The supermarket sector, whose decline in turnover during the six-year recession from 2008 to 2013 was relatively small, is now suffering significant losses, affected by the country’s financial hardship and the political uncertainty that reigned at least up until last month’s elections.
What is worse for the food retail sector is that this new blow in 2015 came just as the market had started to look up last year. The decline in demand, combined with the capital controls, which have strained relations between retailers and suppliers, has already had an impact on the sector, with a number of stores on the brink of shutting down, layoffs threatened and a further concentration on the horizon.
According to data from market researchers IRI, supermarket turnover in the first eight months of the year posted a drop of 1.9 percent from the same period in 2014. A year earlier the market had stabilized (showing a marginal 0.1 percent decline from the January-August 2013 period), with the prospects for a return to growth leading all major players to significant investments, such as opening new stores and acquisitions.
The decline in turnover is mainly a result of shrinking demand and not a drop in prices. The IRI figures show that sales volume fell 1.1 percent while prices per volume unit decreased 0.8 percent on a yearly basis. In total, the value of sales fell 1.8 percent in 2014, but this was primarily due to the 2.6 percent price drop per volume unit. In contrast, sales volume had posted a year-on-year recovery of 0.8 percent as the economy had started to rebound in the second half of 2014. Even in 2013, a year that was indeed difficult, sales volume had decreased by just 0.1 percent.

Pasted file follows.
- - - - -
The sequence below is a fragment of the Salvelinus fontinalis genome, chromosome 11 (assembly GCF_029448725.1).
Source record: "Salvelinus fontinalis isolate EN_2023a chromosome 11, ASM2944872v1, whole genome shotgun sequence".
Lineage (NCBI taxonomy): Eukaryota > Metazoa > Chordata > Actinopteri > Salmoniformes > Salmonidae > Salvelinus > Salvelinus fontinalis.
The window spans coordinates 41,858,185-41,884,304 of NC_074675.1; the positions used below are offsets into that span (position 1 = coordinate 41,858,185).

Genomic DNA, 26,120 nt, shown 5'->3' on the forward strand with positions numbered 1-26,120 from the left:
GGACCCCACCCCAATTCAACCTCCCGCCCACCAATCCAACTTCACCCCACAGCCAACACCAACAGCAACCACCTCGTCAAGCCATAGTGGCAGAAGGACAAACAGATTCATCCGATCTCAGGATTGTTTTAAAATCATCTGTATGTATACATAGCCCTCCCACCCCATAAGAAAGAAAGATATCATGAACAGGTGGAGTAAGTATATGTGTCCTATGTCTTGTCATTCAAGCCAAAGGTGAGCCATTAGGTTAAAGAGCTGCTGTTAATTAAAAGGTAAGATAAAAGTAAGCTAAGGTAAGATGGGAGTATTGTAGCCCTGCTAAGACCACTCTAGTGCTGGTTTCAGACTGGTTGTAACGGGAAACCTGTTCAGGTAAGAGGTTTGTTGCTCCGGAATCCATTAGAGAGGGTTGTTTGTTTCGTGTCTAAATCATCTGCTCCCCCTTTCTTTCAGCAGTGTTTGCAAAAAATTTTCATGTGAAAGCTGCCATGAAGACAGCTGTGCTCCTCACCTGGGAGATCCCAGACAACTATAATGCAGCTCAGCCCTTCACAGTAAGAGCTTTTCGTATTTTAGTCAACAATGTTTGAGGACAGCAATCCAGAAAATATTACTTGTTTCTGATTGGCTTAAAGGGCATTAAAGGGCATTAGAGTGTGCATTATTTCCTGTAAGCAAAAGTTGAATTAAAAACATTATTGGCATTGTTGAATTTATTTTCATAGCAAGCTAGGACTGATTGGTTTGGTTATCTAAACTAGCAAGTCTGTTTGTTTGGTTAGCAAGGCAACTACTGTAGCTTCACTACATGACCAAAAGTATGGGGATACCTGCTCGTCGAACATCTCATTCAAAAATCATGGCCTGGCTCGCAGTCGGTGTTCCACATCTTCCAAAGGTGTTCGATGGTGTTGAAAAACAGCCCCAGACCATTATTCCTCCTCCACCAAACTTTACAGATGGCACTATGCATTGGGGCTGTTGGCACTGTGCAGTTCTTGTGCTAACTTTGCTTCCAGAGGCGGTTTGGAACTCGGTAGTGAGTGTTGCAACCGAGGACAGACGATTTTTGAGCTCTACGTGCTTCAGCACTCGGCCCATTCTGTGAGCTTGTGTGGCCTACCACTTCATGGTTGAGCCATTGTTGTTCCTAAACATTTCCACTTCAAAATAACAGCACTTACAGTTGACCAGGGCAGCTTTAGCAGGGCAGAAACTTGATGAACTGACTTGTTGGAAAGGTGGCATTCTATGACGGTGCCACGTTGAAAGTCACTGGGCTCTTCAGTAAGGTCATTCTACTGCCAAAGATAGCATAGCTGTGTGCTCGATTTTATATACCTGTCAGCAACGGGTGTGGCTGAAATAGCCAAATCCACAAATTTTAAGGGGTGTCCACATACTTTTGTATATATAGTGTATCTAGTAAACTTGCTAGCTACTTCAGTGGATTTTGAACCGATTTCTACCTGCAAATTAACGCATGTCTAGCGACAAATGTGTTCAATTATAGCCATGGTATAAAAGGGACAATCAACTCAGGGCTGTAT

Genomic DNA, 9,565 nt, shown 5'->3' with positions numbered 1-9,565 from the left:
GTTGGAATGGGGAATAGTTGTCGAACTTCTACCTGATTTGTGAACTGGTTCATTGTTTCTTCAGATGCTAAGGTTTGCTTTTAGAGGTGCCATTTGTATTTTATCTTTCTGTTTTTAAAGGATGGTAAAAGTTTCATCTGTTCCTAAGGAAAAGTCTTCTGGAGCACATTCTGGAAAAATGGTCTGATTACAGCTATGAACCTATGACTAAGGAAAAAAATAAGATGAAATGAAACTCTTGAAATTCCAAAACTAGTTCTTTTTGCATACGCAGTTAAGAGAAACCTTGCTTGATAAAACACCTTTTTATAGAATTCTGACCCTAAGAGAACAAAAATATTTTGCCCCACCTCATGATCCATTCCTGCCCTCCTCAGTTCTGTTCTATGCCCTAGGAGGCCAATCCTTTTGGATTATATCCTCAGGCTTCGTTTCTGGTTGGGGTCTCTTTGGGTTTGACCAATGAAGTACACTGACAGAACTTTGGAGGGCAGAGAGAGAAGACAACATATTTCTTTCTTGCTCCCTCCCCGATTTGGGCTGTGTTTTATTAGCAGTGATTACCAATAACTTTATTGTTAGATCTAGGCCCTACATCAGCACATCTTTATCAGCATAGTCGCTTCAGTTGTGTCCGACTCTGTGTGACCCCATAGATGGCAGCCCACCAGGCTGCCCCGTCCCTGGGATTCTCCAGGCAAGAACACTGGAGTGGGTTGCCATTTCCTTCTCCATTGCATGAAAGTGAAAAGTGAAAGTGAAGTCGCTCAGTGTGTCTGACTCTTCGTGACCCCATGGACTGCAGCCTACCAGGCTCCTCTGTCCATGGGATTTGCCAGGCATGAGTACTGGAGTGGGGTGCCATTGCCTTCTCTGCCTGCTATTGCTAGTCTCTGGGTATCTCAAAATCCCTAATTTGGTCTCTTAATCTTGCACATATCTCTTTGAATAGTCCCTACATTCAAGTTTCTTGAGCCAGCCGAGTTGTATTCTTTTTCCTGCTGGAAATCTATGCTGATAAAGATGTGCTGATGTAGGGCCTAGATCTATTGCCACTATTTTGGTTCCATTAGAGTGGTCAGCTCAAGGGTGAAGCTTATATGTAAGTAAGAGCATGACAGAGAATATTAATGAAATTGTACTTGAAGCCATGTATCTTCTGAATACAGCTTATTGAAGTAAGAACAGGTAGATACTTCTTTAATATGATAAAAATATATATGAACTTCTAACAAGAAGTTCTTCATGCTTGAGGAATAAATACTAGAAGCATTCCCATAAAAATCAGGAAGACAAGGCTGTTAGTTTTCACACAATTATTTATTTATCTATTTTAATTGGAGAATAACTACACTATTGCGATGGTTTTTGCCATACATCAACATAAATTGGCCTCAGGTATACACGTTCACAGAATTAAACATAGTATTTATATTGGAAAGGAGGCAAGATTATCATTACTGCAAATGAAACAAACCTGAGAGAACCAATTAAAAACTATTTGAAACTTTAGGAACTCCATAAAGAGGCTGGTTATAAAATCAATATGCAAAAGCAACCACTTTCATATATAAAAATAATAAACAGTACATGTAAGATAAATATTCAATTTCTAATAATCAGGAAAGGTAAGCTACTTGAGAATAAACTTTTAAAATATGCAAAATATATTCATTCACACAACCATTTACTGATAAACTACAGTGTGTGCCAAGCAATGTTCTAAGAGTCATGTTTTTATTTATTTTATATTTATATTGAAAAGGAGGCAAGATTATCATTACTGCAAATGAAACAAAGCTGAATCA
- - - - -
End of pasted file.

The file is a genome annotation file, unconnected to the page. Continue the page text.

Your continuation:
In terms of turnover, August was the second-worst month for supermarkets this year, posting a 4 percent annual decline. This is attributed to the dramatic shift in consumer behavior recorded after the start of the 23-day bank holiday, the introduction of capital controls and the widespread fear of a haircut on deposits or even a Greek exit from the eurozone.
In other words, sales declined in August because consumers had already filled up their cupboards and refrigerators in the runup to the July 5 referendum, just after the government closed the banks and imposed the capital controls. In that week, from June 28 to July 4, supermarket sales soared, posting a huge annual rise of 37.6 percent. The fact that many people were shopping for the long haul was evident in the categories of food whose sales posted an increase in the first eight months of the year: These being frozen food (up 6.3 percent) and standardized food (up 4 percent).
In the weeks that followed the July referendum as well as the first couple of weeks in August there was a considerable decline in sales, ranging from 0.5 to 10.8 percent, depending on category.
Researchers attributed the 2.9 percent drop in supermarket turnover in the week from August 9 to 16 to a great extent to the rejection by a large number of SYRIZA deputies of the government’s bailout agreement with its creditors, which also led to the breakup of SYRIZA and the September 20 snap elections.